Less is More in Laos
The more I travel, the more I come to appreciate the beauty of less. It is many years now since the Lonely Planet books helped to achieve precisely the opposite, with majestic temples becoming virtual ‘no go’ zones as tour groups drown out the silence that used to deafen visitors and previously deserted beaches are overrun with tourists seeking a solitude that has long since elapsed. This is why we should value the tranquility we do encounter all the more.
A boat trip along the Mekong river in southern Laos is one such experience. Nothing much has changed here in centuries and it’s unlikely to do so in the near future. Lie on a deck lounger, pick up a paperback and watch the banks drift past, interrupted by occasional settlements and water buffaloes dousing themselves to escape the midday heat.
Our trip started with a two-hour drive from Pakse through some pretty uninspiring countryside. Here farmers grow only one rice crop a year and by the end of dry season, everything is scorched. This is not a word to apply to our first port of call.
The Pha Pheng waterfalls are the largest in Southeast Asia. A kilometre wide in the wet season and 15 metres high, it is not without reason that they are dubbed the ‘Niagara of the East’ in travel literature. Even at the tail-end of the dry season they make an impressive sight.
From here it is a short boat ride to the 4,000 or so islands that nestle in the Mekong’s waters, just north of the Cambodian border. Recently the islands have attracted backpackers following the river through Cambodia and up to idyllic Luang Prabang. The islands are full of bare-shirted travellers cycling along paths through the tiny villages.
In colonial times, boats would dock at the small island of Don Det and transfer their loads to the railway that linked it with the main island of Don Khone. Abandoned once the French left the country, the only sign of the line is a locomotive left stranded on the island and now enshrined as one of the archipelago’s major tourist attractions. This is no Disneyland.
It takes some two-and-a-half hours to motor up-river to the Vat Phou Cruises boat that will prove our home for the next two nights. As the small boat snakes its way across rapids and through a series of inlets, fishermen stand waist high in the shallow waters. Young boys sit perched on the top of the navigation poles constructed by the French to guide vessels through the hazardous waters.
Part of the draw of the Vat Phou Cruise is sleeping on board. As we slowly chug our way against the current we have ample time to take in the small villages spilling down into waters, groups of water buffaloes crowd around sandbanks, and small children splash around in the river. It also allows us to settle into the timeless pace of life on the river.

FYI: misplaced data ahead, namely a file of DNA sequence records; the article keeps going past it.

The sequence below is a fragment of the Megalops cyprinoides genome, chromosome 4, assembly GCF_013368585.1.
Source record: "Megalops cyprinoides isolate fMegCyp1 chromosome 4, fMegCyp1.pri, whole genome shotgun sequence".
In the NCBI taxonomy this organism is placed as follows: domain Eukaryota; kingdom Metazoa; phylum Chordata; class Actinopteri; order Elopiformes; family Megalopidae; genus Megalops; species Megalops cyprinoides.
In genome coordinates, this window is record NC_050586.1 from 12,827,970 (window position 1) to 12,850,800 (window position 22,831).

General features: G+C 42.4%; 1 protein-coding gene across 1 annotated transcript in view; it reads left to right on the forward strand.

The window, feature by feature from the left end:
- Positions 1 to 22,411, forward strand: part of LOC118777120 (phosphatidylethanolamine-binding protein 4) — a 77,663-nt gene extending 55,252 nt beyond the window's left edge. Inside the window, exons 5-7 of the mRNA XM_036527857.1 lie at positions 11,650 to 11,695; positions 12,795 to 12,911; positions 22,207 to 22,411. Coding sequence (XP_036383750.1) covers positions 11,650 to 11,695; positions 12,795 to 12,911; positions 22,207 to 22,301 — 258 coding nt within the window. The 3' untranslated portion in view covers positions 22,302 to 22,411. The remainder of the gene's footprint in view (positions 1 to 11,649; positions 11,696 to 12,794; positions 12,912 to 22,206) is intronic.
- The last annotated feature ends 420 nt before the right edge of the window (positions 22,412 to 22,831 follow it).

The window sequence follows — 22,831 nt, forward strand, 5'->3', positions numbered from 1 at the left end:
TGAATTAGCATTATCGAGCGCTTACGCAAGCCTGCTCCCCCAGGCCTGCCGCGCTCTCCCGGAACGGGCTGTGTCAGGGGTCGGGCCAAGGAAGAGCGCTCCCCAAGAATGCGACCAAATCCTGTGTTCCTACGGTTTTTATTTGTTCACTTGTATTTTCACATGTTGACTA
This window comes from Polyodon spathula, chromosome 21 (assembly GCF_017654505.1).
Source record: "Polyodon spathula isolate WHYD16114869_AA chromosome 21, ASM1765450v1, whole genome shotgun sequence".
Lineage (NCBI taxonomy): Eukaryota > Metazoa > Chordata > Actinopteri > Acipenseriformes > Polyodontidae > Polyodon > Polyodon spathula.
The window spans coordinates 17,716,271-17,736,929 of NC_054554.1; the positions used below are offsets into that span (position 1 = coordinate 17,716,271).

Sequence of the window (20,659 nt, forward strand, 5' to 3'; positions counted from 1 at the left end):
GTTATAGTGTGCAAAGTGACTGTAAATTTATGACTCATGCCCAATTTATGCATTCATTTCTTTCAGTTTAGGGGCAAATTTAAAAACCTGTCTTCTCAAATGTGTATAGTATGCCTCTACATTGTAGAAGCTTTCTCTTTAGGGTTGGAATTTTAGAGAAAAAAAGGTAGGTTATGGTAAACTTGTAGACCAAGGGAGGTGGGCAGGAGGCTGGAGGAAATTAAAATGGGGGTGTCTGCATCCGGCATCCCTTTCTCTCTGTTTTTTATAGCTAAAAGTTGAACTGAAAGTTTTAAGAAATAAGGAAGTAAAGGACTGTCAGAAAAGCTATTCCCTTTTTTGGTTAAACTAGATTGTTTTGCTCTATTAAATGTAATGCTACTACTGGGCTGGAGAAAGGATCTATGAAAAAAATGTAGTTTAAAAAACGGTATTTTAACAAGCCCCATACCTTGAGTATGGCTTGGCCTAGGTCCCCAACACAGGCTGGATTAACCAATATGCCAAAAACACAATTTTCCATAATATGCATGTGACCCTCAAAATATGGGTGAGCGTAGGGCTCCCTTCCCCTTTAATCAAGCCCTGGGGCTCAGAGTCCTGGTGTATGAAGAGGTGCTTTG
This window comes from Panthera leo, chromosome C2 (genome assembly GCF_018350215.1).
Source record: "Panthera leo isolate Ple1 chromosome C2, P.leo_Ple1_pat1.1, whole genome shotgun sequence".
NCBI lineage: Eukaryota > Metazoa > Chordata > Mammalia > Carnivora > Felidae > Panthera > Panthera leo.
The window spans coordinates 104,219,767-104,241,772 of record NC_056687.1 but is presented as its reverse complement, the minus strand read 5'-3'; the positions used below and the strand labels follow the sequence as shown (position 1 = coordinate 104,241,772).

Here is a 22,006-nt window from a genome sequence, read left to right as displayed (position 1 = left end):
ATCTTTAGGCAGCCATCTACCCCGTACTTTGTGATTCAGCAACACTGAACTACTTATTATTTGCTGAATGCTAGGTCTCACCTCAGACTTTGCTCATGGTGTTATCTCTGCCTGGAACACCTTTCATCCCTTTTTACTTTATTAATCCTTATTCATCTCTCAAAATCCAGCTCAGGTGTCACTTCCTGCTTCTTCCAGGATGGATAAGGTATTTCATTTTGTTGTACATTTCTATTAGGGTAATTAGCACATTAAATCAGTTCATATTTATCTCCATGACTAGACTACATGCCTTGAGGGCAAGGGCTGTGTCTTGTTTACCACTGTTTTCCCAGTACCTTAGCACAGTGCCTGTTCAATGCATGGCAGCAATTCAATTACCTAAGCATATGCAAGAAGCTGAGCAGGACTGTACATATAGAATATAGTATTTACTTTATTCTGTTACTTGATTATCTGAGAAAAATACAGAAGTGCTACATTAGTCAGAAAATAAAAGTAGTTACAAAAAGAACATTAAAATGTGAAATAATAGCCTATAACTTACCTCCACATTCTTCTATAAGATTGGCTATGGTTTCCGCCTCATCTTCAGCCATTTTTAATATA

Visiting the village of Deua Tia, we enter a time warp that does not belong in the 21st century. A primary school, occasional vegetable patches and a solitary pig vie for our attention. Back on the boat for some more Laos-time acclimatisation, we pull into harbour at the village of Tomo — home of the ancient ruins of Oum Muong that date back to the 9th century.
Those familiar with Hindu sites from India to Vietnam will recognise the hallmarks — piles of laverite that used to be a temple, ornate carvings of divinities etched in sandstone, occasional boasting linga. Wandering back through the protected forests that surround the ruins, you realise that not much, if anything, has changed in the 1,000 or so years since people started to worship gods here. As the sun sets we don our bathers and join the local villagers taking a swim in the Mekong’s cooling waters — the perfect end to a day of doing nothing.
A few kilometres upstream from Oum Moung lies Vat Phou. The historic site dates back to the 5th century, although the structures now standing belong to the Angkor era of the 11th to 13th centuries. It is our final destination and the highlight of the trip.
Passing between the complex’s two reservoirs, or baray, it is easy to see why Vat Phou literally means mountain temple. The 77 steps up to the main sanctuary prove quite a hike. Just like at Angkor across the border in Cambodia, restoration work is being carried out to preserve the temples. Blocks of stone are numbered and reinstated in their former positions. Carvings of Shiva, Vishnu and Apsara dancers abound, but in nothing like the detail or scale of its more famous Khmer cousin.
What Vat Phou does have, and most likely the reason why a sanctuary to Shiva was founded here in the first place, is an eternal spring. Even in this barren terrain, water trickles down from the mountain into a waiting trough for modern day pilgrims to purify themselves.
Human sacrifices are said — though not proven — to have been carried out on a rock shaped like an inverted crocodile. But far above disputed legend, Vat Phou’s main draw is the magnificent view from the top, something that makes the ascent worthwhile.
Back on the river, we decamp to a smaller boat that is waiting to take us back along the shallow waters to the town of Pakse. We play tag with the next group of travellers who have already taken up occupation aboard. Nothing happens on our final voyage, but that after all is the beauty of southern Laos.
For more information about Vat Phou Cruises, visit: www.vatphou.com.
Mark Bibby Jackson
Publisher, writer, editor, web content developer, award-winning author of the novels To Cook A Spider, Peppered Justice and The Circle Line and the shorts Always, A Slow Death and Sleeping Beauty. Loves walking, eating, beer, isolation and arthouse movies. Chronically indecisive about which hat to wear.